Oh my giddy aunt, I wasn’t expecting that! Kelly Asbury’s computer-animated reworking of Romeo and Juliet (backed financially by Disney) takes us to the world of Verona Drive where elderly neighbours Mrs Montague and Mr Capulet spend their days bickering and sniping at each other whilst tending their equally impressive back gardens. And when their backs are turned, their garden gnomes come to life and play out the same conflict in miniature. Such is the world of Gnomeo and Juliet.

It is very much a family film so therefore this is very much an adaptation of the Bard and for me, it’s a rather entertaining one, if you’re seriously missing Mercutio then you’re seriously missing the point. James McAvoy’s effervescent blue-hat Gnomeo and Emily Blunt’s spirited red-hat Juliet make a highly charming couple, who fall for each other despite the enmity between their clans as typified by fierce back-alley lawnmower racing. But when things go too far – in a sequence that I actually found quite shocking, and moving – it seems that tragedy is destined to haunt this pair no matter what form they take.

DVD Review: Romeo + Juliet (1996)

“Now, the two hours’ traffic of our stage”

One of the more famous cinematic adaptations of any of Shakespeare’s plays has to be Baz Luhrmann’s Romeo + Juliet. Verona becomes Verona Beach, a palm-fringed ocean-front suburb of LA or maybe Miami, where guns rule the roost with an almost-Western-like abandon, newsreaders recite prologues as news broadcasts on the latest violence to shatter the peace, and the world is full of the raucous vividness that is now more common to us given Luhrmann’s subsequent career.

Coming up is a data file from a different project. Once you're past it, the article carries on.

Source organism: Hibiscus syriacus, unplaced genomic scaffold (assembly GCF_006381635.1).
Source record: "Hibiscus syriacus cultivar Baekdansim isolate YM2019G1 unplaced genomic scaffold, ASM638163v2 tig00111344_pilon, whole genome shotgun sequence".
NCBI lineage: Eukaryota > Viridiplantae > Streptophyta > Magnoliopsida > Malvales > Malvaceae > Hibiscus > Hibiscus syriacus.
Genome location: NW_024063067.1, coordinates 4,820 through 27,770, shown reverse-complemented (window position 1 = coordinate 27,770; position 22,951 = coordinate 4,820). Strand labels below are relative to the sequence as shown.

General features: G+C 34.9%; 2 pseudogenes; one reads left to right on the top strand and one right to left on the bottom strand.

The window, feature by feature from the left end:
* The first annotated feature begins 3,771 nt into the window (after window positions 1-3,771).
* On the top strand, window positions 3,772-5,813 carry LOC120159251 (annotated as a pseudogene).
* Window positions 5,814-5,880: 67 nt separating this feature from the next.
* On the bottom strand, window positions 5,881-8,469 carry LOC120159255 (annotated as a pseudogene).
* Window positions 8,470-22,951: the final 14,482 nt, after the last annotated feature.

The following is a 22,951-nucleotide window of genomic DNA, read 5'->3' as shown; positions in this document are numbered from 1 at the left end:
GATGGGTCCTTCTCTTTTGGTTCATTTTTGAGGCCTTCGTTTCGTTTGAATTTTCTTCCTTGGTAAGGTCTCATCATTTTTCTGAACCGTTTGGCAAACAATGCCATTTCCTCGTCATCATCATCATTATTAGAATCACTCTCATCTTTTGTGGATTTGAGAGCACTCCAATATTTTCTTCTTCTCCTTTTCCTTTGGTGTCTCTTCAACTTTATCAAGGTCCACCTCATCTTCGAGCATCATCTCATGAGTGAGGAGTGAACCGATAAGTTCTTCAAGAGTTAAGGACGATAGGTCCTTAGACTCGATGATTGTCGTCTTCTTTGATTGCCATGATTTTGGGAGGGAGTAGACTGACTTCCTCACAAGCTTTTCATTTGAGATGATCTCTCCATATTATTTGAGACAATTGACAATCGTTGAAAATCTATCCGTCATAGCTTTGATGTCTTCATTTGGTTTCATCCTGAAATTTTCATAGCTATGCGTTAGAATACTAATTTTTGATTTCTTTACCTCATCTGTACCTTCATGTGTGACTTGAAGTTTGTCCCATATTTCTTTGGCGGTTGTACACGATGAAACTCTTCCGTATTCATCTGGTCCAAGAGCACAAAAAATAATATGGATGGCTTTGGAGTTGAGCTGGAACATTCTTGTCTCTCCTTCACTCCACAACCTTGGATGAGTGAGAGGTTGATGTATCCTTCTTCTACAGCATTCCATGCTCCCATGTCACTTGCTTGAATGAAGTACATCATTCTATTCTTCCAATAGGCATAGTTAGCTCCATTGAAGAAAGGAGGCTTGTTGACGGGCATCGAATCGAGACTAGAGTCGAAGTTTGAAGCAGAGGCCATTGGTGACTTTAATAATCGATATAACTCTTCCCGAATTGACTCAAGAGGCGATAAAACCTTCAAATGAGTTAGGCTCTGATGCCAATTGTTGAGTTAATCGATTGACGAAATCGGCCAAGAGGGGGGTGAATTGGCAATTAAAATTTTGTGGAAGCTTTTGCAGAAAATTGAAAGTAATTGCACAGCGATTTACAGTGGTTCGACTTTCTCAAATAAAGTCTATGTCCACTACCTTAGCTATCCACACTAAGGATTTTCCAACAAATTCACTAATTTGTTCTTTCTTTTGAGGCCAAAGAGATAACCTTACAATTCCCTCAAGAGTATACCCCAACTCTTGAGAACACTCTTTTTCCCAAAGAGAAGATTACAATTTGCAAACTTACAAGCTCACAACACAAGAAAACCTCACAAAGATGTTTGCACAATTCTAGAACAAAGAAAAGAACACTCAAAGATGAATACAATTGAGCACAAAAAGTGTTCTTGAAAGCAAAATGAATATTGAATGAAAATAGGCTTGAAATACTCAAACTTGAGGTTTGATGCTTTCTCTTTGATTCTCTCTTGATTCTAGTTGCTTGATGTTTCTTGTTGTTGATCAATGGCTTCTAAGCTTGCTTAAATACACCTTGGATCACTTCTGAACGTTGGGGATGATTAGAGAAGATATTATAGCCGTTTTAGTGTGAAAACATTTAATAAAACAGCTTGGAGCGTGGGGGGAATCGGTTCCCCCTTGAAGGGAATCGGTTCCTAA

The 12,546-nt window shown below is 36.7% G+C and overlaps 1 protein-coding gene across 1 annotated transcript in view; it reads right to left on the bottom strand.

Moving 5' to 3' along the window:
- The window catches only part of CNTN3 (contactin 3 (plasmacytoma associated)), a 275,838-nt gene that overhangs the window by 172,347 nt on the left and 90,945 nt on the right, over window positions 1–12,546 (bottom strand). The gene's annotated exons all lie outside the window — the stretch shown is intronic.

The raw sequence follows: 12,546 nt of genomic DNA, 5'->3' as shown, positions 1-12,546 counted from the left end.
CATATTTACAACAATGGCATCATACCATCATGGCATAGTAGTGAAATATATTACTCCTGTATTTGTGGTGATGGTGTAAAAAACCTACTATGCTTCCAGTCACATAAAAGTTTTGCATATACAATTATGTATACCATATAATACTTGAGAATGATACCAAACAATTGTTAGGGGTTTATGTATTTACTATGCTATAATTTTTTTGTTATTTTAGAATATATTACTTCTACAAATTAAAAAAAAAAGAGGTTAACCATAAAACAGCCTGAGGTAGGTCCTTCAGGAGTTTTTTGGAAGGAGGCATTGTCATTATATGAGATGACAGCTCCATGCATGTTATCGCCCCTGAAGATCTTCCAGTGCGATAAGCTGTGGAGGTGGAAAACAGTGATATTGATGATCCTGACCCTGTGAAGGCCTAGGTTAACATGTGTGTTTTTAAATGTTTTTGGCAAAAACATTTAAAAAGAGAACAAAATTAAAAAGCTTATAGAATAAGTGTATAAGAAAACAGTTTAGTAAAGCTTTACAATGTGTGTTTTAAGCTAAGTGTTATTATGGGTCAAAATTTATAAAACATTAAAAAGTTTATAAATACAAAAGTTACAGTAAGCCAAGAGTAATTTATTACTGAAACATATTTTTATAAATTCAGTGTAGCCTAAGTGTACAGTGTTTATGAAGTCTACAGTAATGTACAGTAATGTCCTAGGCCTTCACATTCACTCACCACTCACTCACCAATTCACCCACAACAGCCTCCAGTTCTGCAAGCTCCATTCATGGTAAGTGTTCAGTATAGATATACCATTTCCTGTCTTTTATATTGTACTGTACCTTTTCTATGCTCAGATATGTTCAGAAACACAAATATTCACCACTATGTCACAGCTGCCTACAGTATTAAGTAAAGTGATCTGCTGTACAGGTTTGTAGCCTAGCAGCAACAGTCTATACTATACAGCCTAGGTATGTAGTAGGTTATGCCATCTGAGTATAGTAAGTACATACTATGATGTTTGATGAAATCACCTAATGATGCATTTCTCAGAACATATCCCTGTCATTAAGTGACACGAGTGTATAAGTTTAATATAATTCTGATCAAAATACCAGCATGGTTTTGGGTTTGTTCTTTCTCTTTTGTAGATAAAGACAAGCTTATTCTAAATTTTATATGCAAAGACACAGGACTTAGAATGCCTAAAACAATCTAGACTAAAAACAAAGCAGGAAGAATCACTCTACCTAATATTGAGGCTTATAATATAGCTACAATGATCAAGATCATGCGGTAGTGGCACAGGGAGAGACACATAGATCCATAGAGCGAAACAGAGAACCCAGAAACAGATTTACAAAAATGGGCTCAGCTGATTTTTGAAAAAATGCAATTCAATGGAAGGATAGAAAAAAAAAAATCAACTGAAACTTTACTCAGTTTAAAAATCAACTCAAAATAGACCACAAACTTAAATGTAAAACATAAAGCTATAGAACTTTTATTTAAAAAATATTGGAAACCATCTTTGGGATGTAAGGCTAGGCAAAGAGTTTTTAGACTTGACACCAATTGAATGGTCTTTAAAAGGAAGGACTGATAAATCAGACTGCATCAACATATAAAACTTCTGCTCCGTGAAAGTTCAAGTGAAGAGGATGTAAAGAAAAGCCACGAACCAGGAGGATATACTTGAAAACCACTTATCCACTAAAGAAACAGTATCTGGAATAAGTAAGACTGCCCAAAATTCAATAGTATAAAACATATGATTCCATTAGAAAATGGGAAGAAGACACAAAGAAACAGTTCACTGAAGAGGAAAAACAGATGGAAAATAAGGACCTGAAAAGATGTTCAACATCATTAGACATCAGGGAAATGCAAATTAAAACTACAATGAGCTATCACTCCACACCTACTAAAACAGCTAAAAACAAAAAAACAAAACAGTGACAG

So Mercutio is a black drag queen, Queen Mab is a tab of Ecstasy, the balcony scene takes place in a swimming pool, Paris (a youthful Paul Rudd) is Time(ly) Magazine’s Bachelor of the Year etc etc It’s brashly, breathlessly modern and consequently quite divisive. Purists will baulk at the dramatic liberties taken – there’s a dizzying rearrangement of Montagues and Capulets which takes a little getting used to – and the verse speaking is certainly rough around the edges for the most part.

DVD Review: Romeo and Juliet (2014)

“They stumble that run fast”

David Leveaux’s production of Romeo and Juliet played Broadway in 2014, the first time the play had been seen there in 36 years and perhaps conscious of needing to go the hard sell to get audiences, employed Hollywood star Orlando Bloom’s services to play Romeo. At 36, one might have though the role a little past him and as he roars onto the stage of the Richard Rodgers theatre on a motorbike, you fear for what might come to pass.

In the end, he’s actually a fairly competent Romeo, as well spoken as you’d expect any Guildhall School of Music and Drama graduate to be, but it is clear that Leveaux doesn’t trust the verse to do the job as he layers distraction upon distraction onto this modern-day version of the play. So David Van Tieghem’s score dominates at the expense of clarity (and perhaps deliberately evoking West Side Story) and actor after actor is encouraged to over-egg the pudding.

DVD Review: The Merchant of Venice (2001)

“For your love I pray you, wrong me not”

Any filmed adaptation of The Merchant of Venice is up against it for me as I adore the Al Pacino version from 2004 which makes so much sense of so many of the difficulties of the play. This Trevor Nunn production was a big success for the National Theatre, transferring from the then-Cottesloe to the Olivier, winning all sorts of awards and then filmed for the US’s Masterpiece Theatre.